Consequences of hatching deviations for breeding success: a long-term study on blue titsCyanistes caeruleus

Gladalski, M. ✉; Mainwaring, M. C.; Banbura, M.; Kalinski, A.; Markowski, M.; Skwarska, J.; Wawrzyniak, J.; Banbura, J.; Hartley, I. R.

English Article (Journal Article) Scientific
Published: EUROPEAN ZOOLOGICAL JOURNAL 2475-0263 2475-0263 87 (1) pp. 385-394 2020
  • SJR Scopus - Animal Science and Zoology: Q2
  • Biological sciences
The causes and consequences of variation in the incubation regimes of oviparous animals remain unclear, despite having important fitness consequences. Avian incubation regimes can be shortened by parents initiating incubation prior to clutch completion or prolonged when there are gaps in the laying sequence. Here, we begin by quantifying variation in the incubation regimes of three populations of blue titsCyanistes caeruleusfrom the UK and Poland before examining the consequences of such variation for their hatching and fledging success. We then investigate the mechanism causing such variation by exploring the impact of local weather conditions on incubation regimes. The difference between the expected and actual hatching dates of clutches was termed the "hatching deviation" and this showed considerable variation. Hatching deviation was negatively related to local temperature and clutch size. Hatching deviation affected hatching success and hatching deviation, temperature, wind speed and clutch size affected fledging success. Deviating from the expected laying and incubation regime caused lowered reproductive success. The most successful birds were those that were able to lay one egg per day and begin incubation upon clutch completion.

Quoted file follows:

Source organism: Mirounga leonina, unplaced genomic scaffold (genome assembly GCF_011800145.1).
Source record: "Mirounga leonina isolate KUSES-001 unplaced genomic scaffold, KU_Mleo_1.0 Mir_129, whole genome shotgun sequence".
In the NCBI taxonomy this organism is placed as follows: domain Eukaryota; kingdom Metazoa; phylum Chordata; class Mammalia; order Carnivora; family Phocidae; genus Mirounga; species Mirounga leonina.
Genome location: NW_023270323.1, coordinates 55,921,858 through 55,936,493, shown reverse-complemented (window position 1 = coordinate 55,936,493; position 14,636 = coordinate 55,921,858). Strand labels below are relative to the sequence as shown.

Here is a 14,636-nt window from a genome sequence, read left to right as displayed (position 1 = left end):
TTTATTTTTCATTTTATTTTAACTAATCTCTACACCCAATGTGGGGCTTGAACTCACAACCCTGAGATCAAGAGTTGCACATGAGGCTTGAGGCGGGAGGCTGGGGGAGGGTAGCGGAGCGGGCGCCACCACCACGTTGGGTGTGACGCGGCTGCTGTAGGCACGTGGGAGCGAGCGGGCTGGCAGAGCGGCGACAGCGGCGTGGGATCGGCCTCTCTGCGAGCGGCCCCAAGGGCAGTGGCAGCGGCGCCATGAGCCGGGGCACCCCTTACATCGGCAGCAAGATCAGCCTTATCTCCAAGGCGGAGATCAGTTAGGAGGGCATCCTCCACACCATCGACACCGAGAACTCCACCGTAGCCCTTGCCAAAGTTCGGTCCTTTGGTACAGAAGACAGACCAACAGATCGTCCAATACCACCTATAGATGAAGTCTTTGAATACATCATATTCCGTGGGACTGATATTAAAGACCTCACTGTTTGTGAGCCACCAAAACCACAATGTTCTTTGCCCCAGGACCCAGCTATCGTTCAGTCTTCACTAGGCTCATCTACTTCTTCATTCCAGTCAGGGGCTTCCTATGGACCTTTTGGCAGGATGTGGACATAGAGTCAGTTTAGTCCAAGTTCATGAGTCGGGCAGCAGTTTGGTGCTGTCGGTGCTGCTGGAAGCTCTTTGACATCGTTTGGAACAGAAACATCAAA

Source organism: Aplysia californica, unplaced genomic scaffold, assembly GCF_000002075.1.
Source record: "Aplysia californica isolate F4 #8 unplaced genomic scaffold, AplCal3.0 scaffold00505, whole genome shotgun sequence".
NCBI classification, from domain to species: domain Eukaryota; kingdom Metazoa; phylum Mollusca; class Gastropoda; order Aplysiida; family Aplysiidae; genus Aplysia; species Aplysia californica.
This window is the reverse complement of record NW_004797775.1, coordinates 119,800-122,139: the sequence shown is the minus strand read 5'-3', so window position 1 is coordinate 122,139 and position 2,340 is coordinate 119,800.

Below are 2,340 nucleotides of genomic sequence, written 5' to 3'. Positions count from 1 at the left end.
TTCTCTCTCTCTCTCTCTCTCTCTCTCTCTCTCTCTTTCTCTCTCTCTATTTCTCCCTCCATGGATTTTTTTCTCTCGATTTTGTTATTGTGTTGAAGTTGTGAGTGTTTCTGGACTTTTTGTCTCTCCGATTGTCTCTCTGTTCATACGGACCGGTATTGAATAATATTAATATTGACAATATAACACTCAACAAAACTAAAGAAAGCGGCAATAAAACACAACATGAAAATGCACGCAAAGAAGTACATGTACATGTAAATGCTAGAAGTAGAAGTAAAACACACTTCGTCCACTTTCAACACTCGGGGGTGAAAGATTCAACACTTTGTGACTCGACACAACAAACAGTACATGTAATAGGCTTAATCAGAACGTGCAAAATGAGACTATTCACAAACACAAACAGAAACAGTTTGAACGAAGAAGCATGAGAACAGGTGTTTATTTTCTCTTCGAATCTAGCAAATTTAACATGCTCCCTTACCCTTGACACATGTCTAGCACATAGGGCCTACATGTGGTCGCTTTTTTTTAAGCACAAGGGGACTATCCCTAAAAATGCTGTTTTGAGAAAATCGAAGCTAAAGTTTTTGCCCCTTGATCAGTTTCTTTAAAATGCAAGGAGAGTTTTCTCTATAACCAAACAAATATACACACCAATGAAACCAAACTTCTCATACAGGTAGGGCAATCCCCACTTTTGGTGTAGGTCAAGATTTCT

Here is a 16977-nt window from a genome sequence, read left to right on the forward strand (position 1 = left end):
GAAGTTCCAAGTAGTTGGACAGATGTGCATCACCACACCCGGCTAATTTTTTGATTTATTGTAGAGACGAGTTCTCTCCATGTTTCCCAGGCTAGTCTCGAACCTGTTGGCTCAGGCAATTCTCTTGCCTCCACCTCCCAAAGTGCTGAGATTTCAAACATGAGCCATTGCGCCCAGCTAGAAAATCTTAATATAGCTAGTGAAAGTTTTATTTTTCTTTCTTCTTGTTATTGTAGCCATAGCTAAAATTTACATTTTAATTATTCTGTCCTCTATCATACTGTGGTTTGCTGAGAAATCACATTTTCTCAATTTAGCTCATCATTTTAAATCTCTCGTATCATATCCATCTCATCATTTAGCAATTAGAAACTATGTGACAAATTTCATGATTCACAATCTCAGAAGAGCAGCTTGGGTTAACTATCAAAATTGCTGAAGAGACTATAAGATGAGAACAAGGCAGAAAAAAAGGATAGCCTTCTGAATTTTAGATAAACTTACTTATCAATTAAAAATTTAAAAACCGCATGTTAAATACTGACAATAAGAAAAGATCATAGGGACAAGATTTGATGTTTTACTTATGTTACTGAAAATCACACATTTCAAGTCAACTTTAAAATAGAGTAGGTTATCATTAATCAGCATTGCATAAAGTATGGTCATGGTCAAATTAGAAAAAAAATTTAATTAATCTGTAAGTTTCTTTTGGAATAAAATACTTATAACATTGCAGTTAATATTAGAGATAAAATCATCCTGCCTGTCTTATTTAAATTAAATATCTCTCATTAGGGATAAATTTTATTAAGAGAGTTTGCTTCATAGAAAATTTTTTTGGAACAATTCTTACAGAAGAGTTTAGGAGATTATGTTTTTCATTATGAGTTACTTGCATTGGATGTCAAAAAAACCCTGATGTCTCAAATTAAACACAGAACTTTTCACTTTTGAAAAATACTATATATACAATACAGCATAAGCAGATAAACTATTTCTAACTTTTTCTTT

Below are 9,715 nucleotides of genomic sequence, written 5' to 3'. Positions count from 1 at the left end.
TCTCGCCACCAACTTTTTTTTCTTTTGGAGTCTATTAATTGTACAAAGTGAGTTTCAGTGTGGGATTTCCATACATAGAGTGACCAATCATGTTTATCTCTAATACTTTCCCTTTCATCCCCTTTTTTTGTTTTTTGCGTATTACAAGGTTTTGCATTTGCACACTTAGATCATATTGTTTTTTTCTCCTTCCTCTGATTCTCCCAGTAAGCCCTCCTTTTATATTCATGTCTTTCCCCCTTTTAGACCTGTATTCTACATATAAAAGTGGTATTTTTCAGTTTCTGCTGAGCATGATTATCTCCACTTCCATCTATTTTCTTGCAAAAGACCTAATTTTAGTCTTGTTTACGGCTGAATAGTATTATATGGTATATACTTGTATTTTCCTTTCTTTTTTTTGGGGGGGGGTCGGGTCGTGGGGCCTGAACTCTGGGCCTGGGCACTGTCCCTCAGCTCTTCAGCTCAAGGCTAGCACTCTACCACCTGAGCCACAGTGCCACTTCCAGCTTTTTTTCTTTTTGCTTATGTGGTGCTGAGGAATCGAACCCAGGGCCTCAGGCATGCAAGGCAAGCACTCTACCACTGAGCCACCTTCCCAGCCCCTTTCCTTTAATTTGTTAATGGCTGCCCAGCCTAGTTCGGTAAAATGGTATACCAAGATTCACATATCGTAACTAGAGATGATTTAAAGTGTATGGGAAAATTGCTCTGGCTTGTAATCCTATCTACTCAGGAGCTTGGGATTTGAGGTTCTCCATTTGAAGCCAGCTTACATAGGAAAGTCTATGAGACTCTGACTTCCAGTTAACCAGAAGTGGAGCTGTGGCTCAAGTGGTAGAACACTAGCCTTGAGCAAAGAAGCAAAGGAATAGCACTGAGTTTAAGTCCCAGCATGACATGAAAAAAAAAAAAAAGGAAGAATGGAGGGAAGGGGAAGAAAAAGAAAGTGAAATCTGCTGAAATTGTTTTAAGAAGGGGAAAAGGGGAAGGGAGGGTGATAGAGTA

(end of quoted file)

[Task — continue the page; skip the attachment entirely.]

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2024-05-25 01:44